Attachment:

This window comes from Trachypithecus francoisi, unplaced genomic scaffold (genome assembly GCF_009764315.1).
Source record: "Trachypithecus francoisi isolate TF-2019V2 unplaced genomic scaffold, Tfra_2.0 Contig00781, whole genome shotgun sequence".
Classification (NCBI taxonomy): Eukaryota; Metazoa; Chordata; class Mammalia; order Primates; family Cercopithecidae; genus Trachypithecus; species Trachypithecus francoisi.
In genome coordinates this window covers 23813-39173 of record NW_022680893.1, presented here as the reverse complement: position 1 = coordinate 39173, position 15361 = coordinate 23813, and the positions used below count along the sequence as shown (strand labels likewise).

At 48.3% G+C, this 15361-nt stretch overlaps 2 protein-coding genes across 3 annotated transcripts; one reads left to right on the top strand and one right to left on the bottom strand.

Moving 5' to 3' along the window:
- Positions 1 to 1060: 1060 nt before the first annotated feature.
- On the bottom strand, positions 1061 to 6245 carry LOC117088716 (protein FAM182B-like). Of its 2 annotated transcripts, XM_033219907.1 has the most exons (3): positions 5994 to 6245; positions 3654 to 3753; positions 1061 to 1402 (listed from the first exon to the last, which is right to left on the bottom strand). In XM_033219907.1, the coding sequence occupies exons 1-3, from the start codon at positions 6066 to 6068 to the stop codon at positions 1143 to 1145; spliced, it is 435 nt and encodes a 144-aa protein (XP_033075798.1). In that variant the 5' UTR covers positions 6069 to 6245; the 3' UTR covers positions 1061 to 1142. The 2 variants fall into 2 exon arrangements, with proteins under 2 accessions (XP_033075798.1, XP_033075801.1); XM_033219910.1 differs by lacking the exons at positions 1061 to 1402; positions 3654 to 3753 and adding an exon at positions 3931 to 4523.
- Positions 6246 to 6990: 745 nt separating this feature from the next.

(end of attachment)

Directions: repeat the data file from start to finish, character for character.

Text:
This window comes from Trachypithecus francoisi, unplaced genomic scaffold (genome assembly GCF_009764315.1).
Source record: "Trachypithecus francoisi isolate TF-2019V2 unplaced genomic scaffold, Tfra_2.0 Contig00781, whole genome shotgun sequence".
Classification (NCBI taxonomy): Eukaryota; Metazoa; Chordata; class Mammalia; order Primates; family Cercopithecidae; genus Trachypithecus; species Trachypithecus francoisi.
In genome coordinates this window covers 23813-39173 of record NW_022680893.1, presented here as the reverse complement: position 1 = coordinate 39173, position 15361 = coordinate 23813, and the positions used below count along the sequence as shown (strand labels likewise).

At 48.3% G+C, this 15361-nt stretch overlaps 2 protein-coding genes across 3 annotated transcripts; one reads left to right on the top strand and one right to left on the bottom strand.

Moving 5' to 3' along the window:
- Positions 1 to 1060: 1060 nt before the first annotated feature.
- On the bottom strand, positions 1061 to 6245 carry LOC117088716 (protein FAM182B-like). Of its 2 annotated transcripts, XM_033219907.1 has the most exons (3): positions 5994 to 6245; positions 3654 to 3753; positions 1061 to 1402 (listed from the first exon to the last, which is right to left on the bottom strand). In XM_033219907.1, the coding sequence occupies exons 1-3, from the start codon at positions 6066 to 6068 to the stop codon at positions 1143 to 1145; spliced, it is 435 nt and encodes a 144-aa protein (XP_033075798.1). In that variant the 5' UTR covers positions 6069 to 6245; the 3' UTR covers positions 1061 to 1142. The 2 variants fall into 2 exon arrangements, with proteins under 2 accessions (XP_033075798.1, XP_033075801.1); XM_033219910.1 differs by lacking the exons at positions 1061 to 1402; positions 3654 to 3753 and adding an exon at positions 3931 to 4523.
- Positions 6246 to 6990: 745 nt separating this feature from the next.